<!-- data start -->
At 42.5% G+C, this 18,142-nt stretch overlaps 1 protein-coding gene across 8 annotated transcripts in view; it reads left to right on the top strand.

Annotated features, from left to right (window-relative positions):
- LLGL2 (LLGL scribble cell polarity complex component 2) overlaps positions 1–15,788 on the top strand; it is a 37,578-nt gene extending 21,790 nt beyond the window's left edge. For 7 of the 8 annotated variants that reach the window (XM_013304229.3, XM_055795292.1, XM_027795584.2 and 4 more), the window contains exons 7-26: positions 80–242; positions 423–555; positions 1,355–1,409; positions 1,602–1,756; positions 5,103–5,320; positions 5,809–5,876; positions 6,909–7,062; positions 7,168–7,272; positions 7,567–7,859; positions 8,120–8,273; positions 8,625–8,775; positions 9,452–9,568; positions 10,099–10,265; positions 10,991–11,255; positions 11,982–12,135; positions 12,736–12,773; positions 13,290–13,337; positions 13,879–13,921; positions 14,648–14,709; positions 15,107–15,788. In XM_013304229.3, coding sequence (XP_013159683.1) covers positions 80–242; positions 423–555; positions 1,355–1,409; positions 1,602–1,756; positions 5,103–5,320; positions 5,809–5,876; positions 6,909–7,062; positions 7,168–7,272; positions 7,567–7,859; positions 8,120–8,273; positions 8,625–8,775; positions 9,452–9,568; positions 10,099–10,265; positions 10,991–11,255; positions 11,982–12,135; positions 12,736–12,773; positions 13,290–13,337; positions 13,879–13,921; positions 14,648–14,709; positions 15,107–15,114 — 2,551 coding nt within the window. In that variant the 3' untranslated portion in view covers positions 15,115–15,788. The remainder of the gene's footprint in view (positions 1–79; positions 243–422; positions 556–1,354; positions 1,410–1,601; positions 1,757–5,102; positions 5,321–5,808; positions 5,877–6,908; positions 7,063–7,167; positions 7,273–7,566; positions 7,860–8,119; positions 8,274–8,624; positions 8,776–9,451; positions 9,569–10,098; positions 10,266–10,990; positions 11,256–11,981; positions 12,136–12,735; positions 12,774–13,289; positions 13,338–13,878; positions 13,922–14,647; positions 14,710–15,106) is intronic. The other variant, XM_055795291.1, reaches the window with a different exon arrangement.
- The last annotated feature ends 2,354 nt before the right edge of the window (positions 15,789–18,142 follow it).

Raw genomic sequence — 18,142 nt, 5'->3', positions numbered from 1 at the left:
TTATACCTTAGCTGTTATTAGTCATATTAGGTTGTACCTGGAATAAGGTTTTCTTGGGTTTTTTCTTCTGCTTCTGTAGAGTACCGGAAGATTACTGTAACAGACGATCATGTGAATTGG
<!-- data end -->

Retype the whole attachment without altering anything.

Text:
At 42.5% G+C, this 18,142-nt stretch overlaps 1 protein-coding gene across 8 annotated transcripts in view; it reads left to right on the top strand.

Annotated features, from left to right (window-relative positions):
- LLGL2 (LLGL scribble cell polarity complex component 2) overlaps positions 1–15,788 on the top strand; it is a 37,578-nt gene extending 21,790 nt beyond the window's left edge. For 7 of the 8 annotated variants that reach the window (XM_013304229.3, XM_055795292.1, XM_027795584.2 and 4 more), the window contains exons 7-26: positions 80–242; positions 423–555; positions 1,355–1,409; positions 1,602–1,756; positions 5,103–5,320; positions 5,809–5,876; positions 6,909–7,062; positions 7,168–7,272; positions 7,567–7,859; positions 8,120–8,273; positions 8,625–8,775; positions 9,452–9,568; positions 10,099–10,265; positions 10,991–11,255; positions 11,982–12,135; positions 12,736–12,773; positions 13,290–13,337; positions 13,879–13,921; positions 14,648–14,709; positions 15,107–15,788. In XM_013304229.3, coding sequence (XP_013159683.1) covers positions 80–242; positions 423–555; positions 1,355–1,409; positions 1,602–1,756; positions 5,103–5,320; positions 5,809–5,876; positions 6,909–7,062; positions 7,168–7,272; positions 7,567–7,859; positions 8,120–8,273; positions 8,625–8,775; positions 9,452–9,568; positions 10,099–10,265; positions 10,991–11,255; positions 11,982–12,135; positions 12,736–12,773; positions 13,290–13,337; positions 13,879–13,921; positions 14,648–14,709; positions 15,107–15,114 — 2,551 coding nt within the window. In that variant the 3' untranslated portion in view covers positions 15,115–15,788. The remainder of the gene's footprint in view (positions 1–79; positions 243–422; positions 556–1,354; positions 1,410–1,601; positions 1,757–5,102; positions 5,321–5,808; positions 5,877–6,908; positions 7,063–7,167; positions 7,273–7,566; positions 7,860–8,119; positions 8,274–8,624; positions 8,776–9,451; positions 9,569–10,098; positions 10,266–10,990; positions 11,256–11,981; positions 12,136–12,735; positions 12,774–13,289; positions 13,338–13,878; positions 13,922–14,647; positions 14,710–15,106) is intronic. The other variant, XM_055795291.1, reaches the window with a different exon arrangement.
- The last annotated feature ends 2,354 nt before the right edge of the window (positions 15,789–18,142 follow it).

Raw genomic sequence — 18,142 nt, 5'->3', positions numbered from 1 at the left:
TTATACCTTAGCTGTTATTAGTCATATTAGGTTGTACCTGGAATAAGGTTTTCTTGGGTTTTTTCTTCTGCTTCTGTAGAGTACCGGAAGATTACTGTAACAGACGATCATGTGAATTGG